An Orangeburg church will receive a half-million dollars to help preserve its historical structures that played a significant role during the civil rights movement.
Congressman Jim Clyburn’s office announced that the restoration of Trinity United Methodist Church is one of 44 projects across the United States that will receive a total of $12.259 million in African-American Civil Rights grant awards.
The Historic Preservation Fund grants were provided by the U.S. Department of the Interior and the National Park Service.
“As a student participant in the early 1960s Orangeburg civil rights protests, I know personally the integral role Trinity United Methodist Church played in the movement. I am pleased this National Parks Service grant will further the restoration of this historic church and promote its role in this important time in our history,” Clyburn said in a released statement.
The church will be receiving $500,000. In total, the church has received $1 million in grant funding from the National Park Service in the past two years.
According to the National Park Service, “Congress appropriated funding for the African American Civil Rights Grants Program in 2018 through the Historic Preservation Fund. The HPF uses revenue from federal oil leases on the outer continental shelf, providing assistance for a broad range of preservation projects without expending tax dollars.”
Patricia Lott, who is a member of the church’s grant-writing committee, said Trinity’s needs were assessed in 2015.
The necessary fixes, which are being completed by the Boudreaux Group, are estimated to cost $1.7 million, according to Lott.
The $500,000 received in 2018 will be used to do some electrical updating and waterproofing of the walls in the educational wing of the church, install a new HVAC system in the educational wing and address some water intrusion and safety issues, according to Lott.
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The recent grant award of $500,000 will be used to restore and refurbish the windows in the sanctuary of the church, and address water intrusion problems with the church’s exterior walls, Lott stated.
Lott thanked her fellow grant-writing committee members, Tijauana Hudson, Sadie Jarvis and Barbara Bowman, for their work.
Trinity UMC pastor the Rev. Mack McClam said the church and others served as meeting places during the civil rights era.
“I’m grateful for the strong role that Trinity provided during that era, and for those fore-parents of this church for having the vision to erect a structure that could accommodate that movement at the time in this community,” McClam stated.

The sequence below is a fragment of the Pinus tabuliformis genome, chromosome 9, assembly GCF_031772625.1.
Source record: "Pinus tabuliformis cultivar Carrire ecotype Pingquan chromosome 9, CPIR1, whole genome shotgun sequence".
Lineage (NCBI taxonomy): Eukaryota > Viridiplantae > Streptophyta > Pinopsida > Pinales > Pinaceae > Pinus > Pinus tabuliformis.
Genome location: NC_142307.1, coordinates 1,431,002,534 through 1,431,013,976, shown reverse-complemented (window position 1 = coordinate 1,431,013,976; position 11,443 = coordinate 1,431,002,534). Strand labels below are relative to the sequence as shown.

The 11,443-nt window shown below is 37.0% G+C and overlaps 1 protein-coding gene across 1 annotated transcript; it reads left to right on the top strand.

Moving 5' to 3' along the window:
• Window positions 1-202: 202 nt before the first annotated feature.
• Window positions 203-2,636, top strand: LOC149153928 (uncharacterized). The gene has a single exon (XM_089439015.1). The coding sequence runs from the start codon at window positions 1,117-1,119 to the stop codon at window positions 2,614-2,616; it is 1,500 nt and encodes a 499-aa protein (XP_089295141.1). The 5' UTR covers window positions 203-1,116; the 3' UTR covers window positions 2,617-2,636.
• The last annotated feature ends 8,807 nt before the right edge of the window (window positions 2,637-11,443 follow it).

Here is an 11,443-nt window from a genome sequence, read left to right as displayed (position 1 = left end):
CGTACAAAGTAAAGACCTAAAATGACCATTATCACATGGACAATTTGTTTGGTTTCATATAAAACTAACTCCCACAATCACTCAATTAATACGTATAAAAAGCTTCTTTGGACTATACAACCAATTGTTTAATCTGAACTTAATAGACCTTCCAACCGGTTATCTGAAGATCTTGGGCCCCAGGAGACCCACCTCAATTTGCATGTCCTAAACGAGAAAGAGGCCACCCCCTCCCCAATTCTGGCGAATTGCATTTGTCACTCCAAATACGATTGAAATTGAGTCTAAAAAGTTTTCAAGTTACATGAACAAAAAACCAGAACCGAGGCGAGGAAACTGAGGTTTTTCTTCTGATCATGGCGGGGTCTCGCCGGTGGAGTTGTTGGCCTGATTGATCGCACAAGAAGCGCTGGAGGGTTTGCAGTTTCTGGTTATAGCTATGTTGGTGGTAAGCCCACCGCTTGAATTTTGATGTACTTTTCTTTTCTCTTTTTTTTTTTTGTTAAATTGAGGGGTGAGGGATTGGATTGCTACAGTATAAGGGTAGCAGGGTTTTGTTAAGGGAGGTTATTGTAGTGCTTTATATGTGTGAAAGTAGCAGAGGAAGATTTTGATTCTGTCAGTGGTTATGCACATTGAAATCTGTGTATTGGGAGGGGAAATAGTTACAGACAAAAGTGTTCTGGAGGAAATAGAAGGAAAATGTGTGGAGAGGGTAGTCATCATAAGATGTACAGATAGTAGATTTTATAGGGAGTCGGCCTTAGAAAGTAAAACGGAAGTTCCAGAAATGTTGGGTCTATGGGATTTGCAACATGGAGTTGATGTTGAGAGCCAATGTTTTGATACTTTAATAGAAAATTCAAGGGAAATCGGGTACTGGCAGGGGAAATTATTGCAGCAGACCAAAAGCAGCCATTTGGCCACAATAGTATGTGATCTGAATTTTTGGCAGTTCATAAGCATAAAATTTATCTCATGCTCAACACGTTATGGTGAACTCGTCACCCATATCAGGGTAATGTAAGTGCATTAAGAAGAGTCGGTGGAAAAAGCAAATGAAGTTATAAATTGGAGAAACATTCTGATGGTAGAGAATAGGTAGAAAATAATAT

“This grant will restore Trinity to the place that it has, as far as accommodating the community. It will restore Trinity to that for now, with a view of being available, in a good way, in years to come,” McClam said.
“The history is so rich that it always calls for a backward glance, and that’s a good thing. We’re propelled by that glance into a vision or the future. That’s a better thing,” McClam said.
“It’s a good thing to know where we’ve been and how proud we are of where we’ve been. But, when we look at that, we have to remember what role that played, and where we are and what that means as far as our commitment to doing that and more for those who have yet to come,” McClam stated.
McClam thanked Clyburn and his office for their efforts guiding the church as it sought the funds.
“I’m sure, without a moment of hesitation, that I voice the sentiment of this entire congregation, that we are so grateful to God for the gift that we are receiving through their generosity, and through their concern for maintaining a place in the community where the community can thrive and grow in more ways than one,” McClam stated.
Trinity UMC was founded in 1866 as Trinity Methodist Episcopal. The first congregation occupied a small schoolhouse built by the Freedman's Bureau.
The church’s present structure on Boulevard Street was started in 1928 and completed in 1944. During the Great Depression, the church worshiped in the basement because there had been a lull in construction.
Trinity UMC served as headquarters for the Orangeburg Movement during the 1960s, hosting many civil rights meetings and rallies attended by leaders including Martin Luther King Jr., Roy Wilkins and Thurgood Marshall.
Students from Claflin and South Carolina State would gather in the basement of Trinity during this time. They were fed and trained on how to execute nonviolent protests.